> > > Hmm, I see. The lazy fpu context switch code is not SMP safe.
> > > I see fishy things like "last_task_used_math" etc...
> > What, you mean "last_task_used_math" isn't allocated in a
> > processor-specific page of kseg3??? ;-)
> You must be talking about another OS, right? :-) I don't think
> Linux has processor-specific page, although this sounds like
> a good idea to explore.
It's gotta be done. I mean, the last I heard (which was a long
time ago) mips64 Linux was keeping the CPU node number in
a watchpoint register (or something equally unwholesome) and
using that value as an index into tables. Sticking all the per-CPU
state in a kseg3 VM page which is allocated and locked at boot
time would be much cleaner and on the average probably quite
a bit faster (definitely faster in the kernel but to be fair one has
to factor in the increase in TLB pressure from the locked entry).
But getting back to the original topic, there's another fun bug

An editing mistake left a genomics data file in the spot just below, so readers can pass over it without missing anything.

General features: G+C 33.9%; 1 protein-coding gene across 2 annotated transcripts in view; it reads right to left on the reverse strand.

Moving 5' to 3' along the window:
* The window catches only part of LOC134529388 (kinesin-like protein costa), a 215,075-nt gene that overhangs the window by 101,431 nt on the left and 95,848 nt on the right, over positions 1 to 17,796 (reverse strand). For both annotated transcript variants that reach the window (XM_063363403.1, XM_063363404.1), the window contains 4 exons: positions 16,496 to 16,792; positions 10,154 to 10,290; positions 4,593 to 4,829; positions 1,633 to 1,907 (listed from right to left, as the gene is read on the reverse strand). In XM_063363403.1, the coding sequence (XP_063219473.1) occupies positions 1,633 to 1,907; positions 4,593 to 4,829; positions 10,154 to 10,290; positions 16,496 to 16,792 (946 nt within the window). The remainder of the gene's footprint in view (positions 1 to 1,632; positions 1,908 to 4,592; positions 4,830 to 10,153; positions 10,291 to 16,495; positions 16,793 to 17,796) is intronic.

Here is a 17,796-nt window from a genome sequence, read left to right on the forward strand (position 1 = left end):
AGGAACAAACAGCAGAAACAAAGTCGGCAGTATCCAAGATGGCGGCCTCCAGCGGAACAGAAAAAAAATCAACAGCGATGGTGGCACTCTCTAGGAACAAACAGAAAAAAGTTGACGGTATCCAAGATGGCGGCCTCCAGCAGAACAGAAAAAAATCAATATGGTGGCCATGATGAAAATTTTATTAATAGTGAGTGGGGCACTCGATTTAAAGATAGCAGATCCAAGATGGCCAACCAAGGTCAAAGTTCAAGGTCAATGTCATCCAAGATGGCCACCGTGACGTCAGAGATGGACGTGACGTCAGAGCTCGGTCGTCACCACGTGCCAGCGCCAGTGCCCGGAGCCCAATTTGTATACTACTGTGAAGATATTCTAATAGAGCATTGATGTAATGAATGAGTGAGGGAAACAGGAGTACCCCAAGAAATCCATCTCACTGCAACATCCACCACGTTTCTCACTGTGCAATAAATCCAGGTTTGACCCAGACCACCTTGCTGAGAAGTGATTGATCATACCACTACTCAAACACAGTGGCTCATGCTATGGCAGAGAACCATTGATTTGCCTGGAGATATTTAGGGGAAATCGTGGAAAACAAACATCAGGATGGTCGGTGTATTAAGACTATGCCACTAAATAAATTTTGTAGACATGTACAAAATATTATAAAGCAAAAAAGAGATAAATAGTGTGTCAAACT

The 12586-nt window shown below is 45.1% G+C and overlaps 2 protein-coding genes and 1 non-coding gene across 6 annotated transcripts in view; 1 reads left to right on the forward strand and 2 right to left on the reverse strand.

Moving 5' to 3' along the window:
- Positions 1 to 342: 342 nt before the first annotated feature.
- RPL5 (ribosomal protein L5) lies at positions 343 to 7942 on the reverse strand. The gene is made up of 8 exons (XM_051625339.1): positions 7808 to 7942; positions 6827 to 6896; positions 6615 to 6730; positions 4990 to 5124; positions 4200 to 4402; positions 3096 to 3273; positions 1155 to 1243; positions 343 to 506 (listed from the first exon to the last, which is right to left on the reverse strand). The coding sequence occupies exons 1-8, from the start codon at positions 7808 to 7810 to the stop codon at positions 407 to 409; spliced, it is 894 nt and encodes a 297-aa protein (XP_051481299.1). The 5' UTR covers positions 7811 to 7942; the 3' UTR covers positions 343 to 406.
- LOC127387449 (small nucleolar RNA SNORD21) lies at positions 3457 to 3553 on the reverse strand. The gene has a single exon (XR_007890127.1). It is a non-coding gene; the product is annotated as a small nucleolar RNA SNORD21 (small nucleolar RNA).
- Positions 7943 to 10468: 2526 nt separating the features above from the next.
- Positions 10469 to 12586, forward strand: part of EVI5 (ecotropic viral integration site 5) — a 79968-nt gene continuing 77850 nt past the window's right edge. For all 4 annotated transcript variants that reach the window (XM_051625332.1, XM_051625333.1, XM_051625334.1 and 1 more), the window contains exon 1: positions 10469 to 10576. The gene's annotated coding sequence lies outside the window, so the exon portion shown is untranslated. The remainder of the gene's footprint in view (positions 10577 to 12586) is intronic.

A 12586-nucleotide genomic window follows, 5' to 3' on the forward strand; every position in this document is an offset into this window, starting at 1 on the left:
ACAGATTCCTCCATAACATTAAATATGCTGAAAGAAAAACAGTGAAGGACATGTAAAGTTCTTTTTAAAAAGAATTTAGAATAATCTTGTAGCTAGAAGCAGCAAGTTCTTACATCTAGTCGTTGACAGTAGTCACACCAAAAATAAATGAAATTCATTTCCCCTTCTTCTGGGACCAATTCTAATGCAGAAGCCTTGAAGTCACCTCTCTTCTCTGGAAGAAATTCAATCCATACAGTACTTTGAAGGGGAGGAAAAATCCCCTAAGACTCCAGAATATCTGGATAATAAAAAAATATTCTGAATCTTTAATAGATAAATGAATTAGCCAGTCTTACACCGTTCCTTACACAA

waiting for us in MIPS/Linux SMP floating point that can't
be fixed as easly with VM slight-of-hand. Consider processes
"A" and "B", where A uses FP and B does not: A gets scheduled
on CPU 1, runs for a while, gets preempted, and B gets CPU 1.
CPU 2 gets freed, so A gets scheduled on CPU 2. Unfortunately,
A's FP state is still in the FP register set of CPU 1. The lazy FPU
context switch either needs to be turned off (bleah!) or be fixed
for SMP to handle the case where the "owner" of the FPR's
on one CPU gets scheduled on another.
The brute force would be somehow to send an interrupt to the CPU
with the FP state that will cause it to cough it up into the thread context
area. One alternative would be to give strict CPU affinity to the thread
that has it's FP state on a particular CPU. That could complicate load
balancing, but might not really be too bad. At most one thread per CPU
will be non-migratable at a given point in time. In the above scenario,
"A" could never migrate off of CPU 1, but "B" could, and would
presumably be picked up by an idle CPU 2 as soon as it's time slice
is up on CPU 1. That will be less efficient than doing an "FPU shootdown"
in some cases, but it should also be more portable and easier
to get right.
Does this come up in x86-land? The FPU state is much smaller
there, so lazy context switching is presumably less important.